Next, the initial declaration needs to be made. This declaration provides standard information about the company, including the field of business and the names of its shareholders and directors.
Finally, all documentation must be submitted upon initial registration, or within 60 days. In Ontario, this includes the NUANS name search report and must be submitted to the Ontario Ministry of Government Services. In Quebec, documents are filed with the Quebec Enterprise Register.
Each province charges a fee to receive and process the initial
registration for businesses. In Quebec, the amount for an initial
declaration for the registration can be found on the Registrar's website.
As the province proceeds with your incorporation, you’ll be assigned a unique business number. In Ontario, this is called a Business Identification Number (BIN), not to be confused with the federal business number (BN) assigned by Canada Revenue Agency (CRA) for GST/HST, Payroll Deductions, and Corporate Income Tax, and other federal programs. In Quebec, it’s called a Quebec Enterprise Number (NEQ). Like the BIN, it’s a numerical identifier for your business, composed of a unique number, the name of the province, and the abbreviation “Inc.”.
In addition, you’ll be issued a certificate of incorporation. From this point forward, your company is 100% official and nothing short of a tribunal can reverse your corporation status.
Once the declaration is received, the declared information is published in the business register.
Now that you’ve incorporated, there are significant distinctions to be made between shareholders, directors, and officers—even if one person holds several of these titles. Your directors can implement by-laws, establish a head-office, set the fiscal year-end, and appoint officers. Shareholders can invest in your company with shares, for which they should pay at least $1.
If your business has several shareholders, you may decide to enter into a shareholders' agreement, which can be used to avoid legal entanglements in the case of possible death or disability of a shareholder, etc.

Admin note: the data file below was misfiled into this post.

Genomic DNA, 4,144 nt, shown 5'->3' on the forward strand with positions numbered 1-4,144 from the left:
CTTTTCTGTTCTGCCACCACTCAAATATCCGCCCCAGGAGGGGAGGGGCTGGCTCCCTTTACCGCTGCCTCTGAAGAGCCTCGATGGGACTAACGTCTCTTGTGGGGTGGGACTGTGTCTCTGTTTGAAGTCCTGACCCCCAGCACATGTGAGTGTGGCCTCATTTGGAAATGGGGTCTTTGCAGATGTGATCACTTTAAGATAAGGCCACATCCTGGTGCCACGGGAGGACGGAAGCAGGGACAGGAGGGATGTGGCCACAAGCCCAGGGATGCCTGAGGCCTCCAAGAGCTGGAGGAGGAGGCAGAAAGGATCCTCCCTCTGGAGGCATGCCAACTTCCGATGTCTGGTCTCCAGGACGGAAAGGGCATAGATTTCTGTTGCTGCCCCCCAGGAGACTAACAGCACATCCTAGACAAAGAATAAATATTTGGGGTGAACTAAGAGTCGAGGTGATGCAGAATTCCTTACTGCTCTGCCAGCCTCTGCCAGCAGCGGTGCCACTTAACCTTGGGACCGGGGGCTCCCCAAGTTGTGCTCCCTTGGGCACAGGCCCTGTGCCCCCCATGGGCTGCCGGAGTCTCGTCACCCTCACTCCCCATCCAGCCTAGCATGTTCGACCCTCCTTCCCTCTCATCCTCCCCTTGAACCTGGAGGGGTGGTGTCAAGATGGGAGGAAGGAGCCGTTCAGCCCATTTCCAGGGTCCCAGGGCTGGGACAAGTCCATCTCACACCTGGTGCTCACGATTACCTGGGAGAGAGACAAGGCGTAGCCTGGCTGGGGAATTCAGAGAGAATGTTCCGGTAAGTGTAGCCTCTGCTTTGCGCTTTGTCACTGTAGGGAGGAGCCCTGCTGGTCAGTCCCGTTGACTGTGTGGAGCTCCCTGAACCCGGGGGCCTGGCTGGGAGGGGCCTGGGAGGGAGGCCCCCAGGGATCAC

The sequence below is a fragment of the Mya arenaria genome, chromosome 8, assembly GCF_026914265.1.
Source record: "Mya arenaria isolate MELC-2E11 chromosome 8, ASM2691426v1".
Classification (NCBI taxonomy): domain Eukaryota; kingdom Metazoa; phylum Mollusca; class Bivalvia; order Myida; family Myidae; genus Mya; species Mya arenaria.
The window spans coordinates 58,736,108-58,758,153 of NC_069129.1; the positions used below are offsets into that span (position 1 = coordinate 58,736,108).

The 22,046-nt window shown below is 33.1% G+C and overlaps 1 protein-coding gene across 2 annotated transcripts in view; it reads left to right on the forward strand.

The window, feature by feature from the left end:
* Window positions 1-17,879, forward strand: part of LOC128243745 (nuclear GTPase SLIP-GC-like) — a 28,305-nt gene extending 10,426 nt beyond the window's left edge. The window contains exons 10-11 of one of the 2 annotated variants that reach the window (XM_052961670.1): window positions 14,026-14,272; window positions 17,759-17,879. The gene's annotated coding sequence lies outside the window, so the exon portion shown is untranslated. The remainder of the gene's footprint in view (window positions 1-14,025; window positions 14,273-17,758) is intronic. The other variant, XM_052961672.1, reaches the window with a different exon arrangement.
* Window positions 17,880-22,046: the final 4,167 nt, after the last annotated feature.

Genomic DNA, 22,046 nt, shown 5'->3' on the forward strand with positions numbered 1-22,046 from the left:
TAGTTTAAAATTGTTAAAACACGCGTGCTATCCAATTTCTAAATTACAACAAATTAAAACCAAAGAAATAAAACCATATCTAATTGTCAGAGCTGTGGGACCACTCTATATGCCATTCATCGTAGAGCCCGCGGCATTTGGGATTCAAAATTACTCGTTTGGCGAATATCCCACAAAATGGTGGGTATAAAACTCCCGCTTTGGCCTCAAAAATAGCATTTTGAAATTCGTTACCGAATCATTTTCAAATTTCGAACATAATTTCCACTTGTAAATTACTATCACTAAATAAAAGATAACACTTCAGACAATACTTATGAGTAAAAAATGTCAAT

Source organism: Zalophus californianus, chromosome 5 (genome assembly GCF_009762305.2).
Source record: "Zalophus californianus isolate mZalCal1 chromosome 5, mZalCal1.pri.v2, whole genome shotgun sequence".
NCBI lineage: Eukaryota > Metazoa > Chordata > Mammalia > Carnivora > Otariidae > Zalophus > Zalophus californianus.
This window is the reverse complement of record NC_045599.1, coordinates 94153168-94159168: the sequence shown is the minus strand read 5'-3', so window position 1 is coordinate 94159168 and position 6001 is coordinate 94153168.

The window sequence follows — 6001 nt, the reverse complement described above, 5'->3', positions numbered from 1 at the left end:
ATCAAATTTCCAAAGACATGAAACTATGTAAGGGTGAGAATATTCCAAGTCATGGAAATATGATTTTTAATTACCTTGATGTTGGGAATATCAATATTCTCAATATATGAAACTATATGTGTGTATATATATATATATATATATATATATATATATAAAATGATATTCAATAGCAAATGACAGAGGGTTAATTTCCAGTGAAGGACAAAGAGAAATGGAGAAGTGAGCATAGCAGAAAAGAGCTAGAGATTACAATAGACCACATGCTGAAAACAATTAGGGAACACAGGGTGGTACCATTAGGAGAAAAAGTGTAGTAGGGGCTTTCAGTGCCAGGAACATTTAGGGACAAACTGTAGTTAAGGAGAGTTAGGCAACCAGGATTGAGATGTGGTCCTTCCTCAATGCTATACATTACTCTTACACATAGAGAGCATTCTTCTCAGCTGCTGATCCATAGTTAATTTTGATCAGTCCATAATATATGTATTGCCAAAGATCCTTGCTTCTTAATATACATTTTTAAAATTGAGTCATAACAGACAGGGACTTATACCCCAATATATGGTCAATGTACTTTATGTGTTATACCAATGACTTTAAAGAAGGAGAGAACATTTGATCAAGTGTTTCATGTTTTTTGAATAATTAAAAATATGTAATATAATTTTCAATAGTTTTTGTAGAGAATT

While presented as a step-by-step process, oftentimes these steps happen in tandem. That’s why it's always important to have your documentation ready before embarking on this adventure. If necessary, clarify agreements between shareholders too.
As a company founder, incorporating a business has several advantages—especially when compared to a sole proprietorship.
Because an incorporated business possesses the same rights as a human being, the personal responsibility of shareholders becomes limited to the money they’ve invested in the business. Except in certain cases where it’s possible to seek liability from shareholders or directors, the company itself is responsible for its debts and obligations.
As a separate legal entity, an incorporated company will survive the death of its founder. Selling a corporation is also more straightforward.
A lower tax rate
An incorporated company pays fewer taxes on net revenue (profits) generated from commercial activity. In Ontario, an SME is required to pay 13.5% in 2018 (12.5% for 2019) of tax every year on the first $500,000 of taxable business income and 26.5% on revenue that exceeds this. These rates may vary, but are often more advantageous than those that apply for individual employment income.
Earnings distributed by the company in the form of dividends are taxable. Shareholders (including company directors who own shares of the company) are not subject to tax as long as the company’s funds remain in the company bank account.
While in principle the separation of the company’s assets removes any personal responsibility from the shareholders, most financial institutions require a personal guarantee as an added assurance that the owner is committed to the business, especially in its infancy. In some cases, the shareholders are also the directors. The latter has a personal responsibility to make sure the company meets certain obligations, particularly when it comes to the payment of wages.
The incorporation process comes with added fees and administrative procedures. Plus, with financial statements, tax returns, and other documentation to provide every year, the company’s accounting and taxation departments will require further expertise.
If you decide to incorporate your business, professionals such as lawyers, notaries, accountants, and advisors specializing in business can help point you in the right direction. They’d be happy to share their expertise.